9. pmc MIM/BEG4, a Sonic hedgehog-responsive gene that potentiates Gli-dependent transcription
    Christopher A Callahan
    Program in Epithelial Biology and Department of Pathology, Stanford University School of Medicine, Stanford, California 94305, USA
    Genes Dev 18:2724-9. 2004
    ..These data define MIM as both a Shh-responsive gene and a new member of the pathway that modulates Gli responses during growth and tumorigenesis...
  10. pmc Conditional telomerase induction causes proliferation of hair follicle stem cells
    Kavita Y Sarin
    Department of Medicine, Division of Hematology, Stanford School of Medicine, Stanford, California 94305, USA
    Nature 436:1048-52. 2005
    ..These data indicate that, in addition to its established role in extending telomeres, TERT can promote proliferation of resting stem cells through a non-canonical pathway...
  11. pmc The primary cilium: a small yet mighty organelle
    Mindy C DeRouen
    Program in Epithelial Biology, Stanford University School of Medicine, Stanford, California 94305, USA
    J Invest Dermatol 129:264-5. 2009
    ..In this issue, Lehman et al. describe the necessity of Ift88 and intraflagellar transport for signal reception of the sonic hedgehog pathway in the dermal papilla of developing hair follicles...
  12. pmc MIM and cortactin antagonism regulates ciliogenesis and hedgehog signaling
    Marina Bershteyn
    Stanford University, CA 94305, USA
    Dev Cell 19:270-83. 2010
    ....
  13. pmc Receptor tyrosine phosphatase-dependent cytoskeletal remodeling by the hedgehog-responsive gene MIM/BEG4
    Rosa Gonzalez-Quevedo
    Program in Epithelial Biology, School of Medicine, Stanford University, Stanford, CA 94305, USA
    J Cell Biol 168:453-63. 2005
    ..MIM-dependent cytoskeletal changes can be inhibited using a soluble RPTPdelta-D2 domain. Our data suggest that the hedgehog-responsive gene MIM cooperates with RPTP to induce cytoskeletal changes...
  14. pmc Laminin-10 is crucial for hair morphogenesis
    Jie Li
    Program in Epithelial Biology, Stanford University School of Medicine, 269 Campus Drive, Room 2145, CA 94305, USA
    EMBO J 22:2400-10. 2003
    ..We conclude that laminin-10 is required for hair follicle development and report the first use of exogenous protein to correct a cutaneous developmental defect...
  15. pmc Bone morphogenetic protein antagonist gremlin 1 is widely expressed by cancer-associated stromal cells and can promote tumor cell proliferation
    Julie B Sneddon
    Department of Biochemistry, Stanford University Medical Center, Stanford, CA 94305, USA
    Proc Natl Acad Sci U S A 103:14842-7. 2006
    ..Our data suggest that BMP antagonists may be important constituents of tumor stroma, providing a favorable microenvironment for cancer cell survival and expansion in many cancers...
  16. pmc Controlling hair follicle signaling pathways through polyubiquitination
    Erik G Huntzicker
    Program in Epithelial Biology, Stanford University, Stanford, California 94305, USA
    J Invest Dermatol 128:1081-7. 2008
    ..Here we review how polyubiquitination regulates the stability and interaction of key signaling components that control hair follicle development and regeneration...
  17. pmc Laminin-511 is an epithelial message promoting dermal papilla development and function during early hair morphogenesis
    Jing Gao
    Program in Epithelial Biology, Stanford University School of Medicine, Stanford, California 94305, USA
    Genes Dev 22:2111-24. 2008
    ..These studies show that epithelial-derived laminin-511 is a critical early signal that directs ciliary function and DP maintenance as a requirement for hair follicle downgrowth...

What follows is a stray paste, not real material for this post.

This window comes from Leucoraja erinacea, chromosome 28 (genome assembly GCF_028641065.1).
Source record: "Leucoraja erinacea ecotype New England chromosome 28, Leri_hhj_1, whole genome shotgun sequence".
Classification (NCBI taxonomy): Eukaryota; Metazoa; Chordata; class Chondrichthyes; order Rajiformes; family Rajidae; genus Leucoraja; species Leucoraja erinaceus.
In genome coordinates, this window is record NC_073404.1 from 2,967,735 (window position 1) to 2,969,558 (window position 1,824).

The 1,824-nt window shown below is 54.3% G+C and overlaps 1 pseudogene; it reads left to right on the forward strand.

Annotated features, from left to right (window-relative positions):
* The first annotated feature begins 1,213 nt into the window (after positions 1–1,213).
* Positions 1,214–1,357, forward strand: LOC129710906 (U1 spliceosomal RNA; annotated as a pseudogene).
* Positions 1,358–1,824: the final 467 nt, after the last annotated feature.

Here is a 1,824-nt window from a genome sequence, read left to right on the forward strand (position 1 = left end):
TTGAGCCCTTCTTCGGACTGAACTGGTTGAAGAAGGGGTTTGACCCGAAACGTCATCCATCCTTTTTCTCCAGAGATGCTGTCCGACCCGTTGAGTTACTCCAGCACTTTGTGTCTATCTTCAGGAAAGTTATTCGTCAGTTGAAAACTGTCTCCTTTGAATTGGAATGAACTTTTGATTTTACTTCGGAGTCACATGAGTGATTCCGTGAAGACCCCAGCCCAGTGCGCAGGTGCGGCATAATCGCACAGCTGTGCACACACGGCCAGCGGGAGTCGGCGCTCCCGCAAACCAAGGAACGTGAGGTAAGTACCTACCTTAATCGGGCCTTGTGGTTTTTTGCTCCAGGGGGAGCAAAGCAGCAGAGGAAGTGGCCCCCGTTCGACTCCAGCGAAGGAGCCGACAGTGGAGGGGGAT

18. ncbi request reprint Leukemia cutis presenting as a Sister Mary Joseph nodule
    David Beynet
    Arch Dermatol 140:1170-1. 2004

Research Grants21

  1. REGULATING GLI FUNCTION IN HAIR FOLLICLE PROGENITORS
    ANTHONY ORO; Fiscal Year: 2009
    ..This effort is based on the premise that understanding the regulation of Gli function will lead to new insights into hedgehog signaling, with a goal toward new therapeutics for skin regeneration and epithelial tumors. ..
  2. BEG4/MIM Function in Epithelial Neoplasia
    ANTHONY ORO; Fiscal Year: 2009
    ..The funding of this proposal will lead to a greater understanding of the mechanisms of epithelial growth and invasion by Shh signaling and may lead to new targets for therapeutic intervention. ..
  3. STROMAL REGULATION OF BASAL CELL CARCINOMA FORMATION
    ANTHONY ORO; Fiscal Year: 2009
    ....
  4. REGULATING GLI FUNCTION IN HAIR FOLLICLE PROGENITORS
    Anthony E Oro; Fiscal Year: 2010
    ..This effort is based on the premise that understanding the regulation of Gli function will lead to new insights into hedgehog signaling, with a goal toward new therapeutics for skin regeneration and epithelial tumors. ..
  5. BEG4/MIM Function in Epithelial Neoplasia
    ANTHONY ORO; Fiscal Year: 2009
    ....
  6. REGULATING GLI FUNCTION IN HAIR FOLLICLE PROGENITORS
    ANTHONY ORO; Fiscal Year: 2009
    ..2 mutant mice, and measure the differences in amount of calcium in stem cells from wild type and Cav1.2 mutants. These studies will provide new insights into the timing mechanisms used during organogenesis. ..
  7. BEG4/MIM Function in Epithelial Neoplasia
    Anthony E Oro; Fiscal Year: 2010
    ..The funding of this proposal will lead to a greater understanding of the mechanisms of epithelial growth and invasion by Shh signaling and may lead to new targets for therapeutic intervention. ..
  8. STROMAL REGULATION OF BASAL CELL CARCINOMA FORMATION
    ANTHONY ORO; Fiscal Year: 2007
    ..This effort is based on the premise that understanding Shh- dependent tumor-stroma interactions in the skin will lead to new insights into tumorigenesis, with a goal toward new therapeutics for human birth defects and epithelial tumors. ..
  9. Laser Capture Microdissection Instrument
    ANTHONY ORO; Fiscal Year: 2003
    ..abstract_text> ..
  10. STROMAL REGULATION OF BASAL CELL CARCINOMA FORMATION
    ANTHONY ORO; Fiscal Year: 2005
    ..Their studies should give insight into how the growth of other epithelial tumors are regulated by their stroma and may lead to the development of new anti-tumor agents. ..
  11. BEG4/MIM Function in Epithelial Neoplasia
    ANTHONY ORO; Fiscal Year: 2007
    ..The funding of this proposal will lead to a greater understanding of the mechanisms of epithelial growth and invasion by Shh signaling and may lead to new targets for therapeutic intervention. ..
  12. REGULATING GLI FUNCTION IN HAIR FOLLICLE PROGENITORS
    ANTHONY ORO; Fiscal Year: 2007
    ..This effort is based on the premise that understanding the regulation of Gli function will lead to new insights into hedgehog signaling, with a goal toward new therapeutics for skin regeneration and epithelial tumors. ..
  13. STROMAL REGULATION OF BASAL CELL CARCINOMA FORMATION
    Anthony E Oro; Fiscal Year: 2010
    ....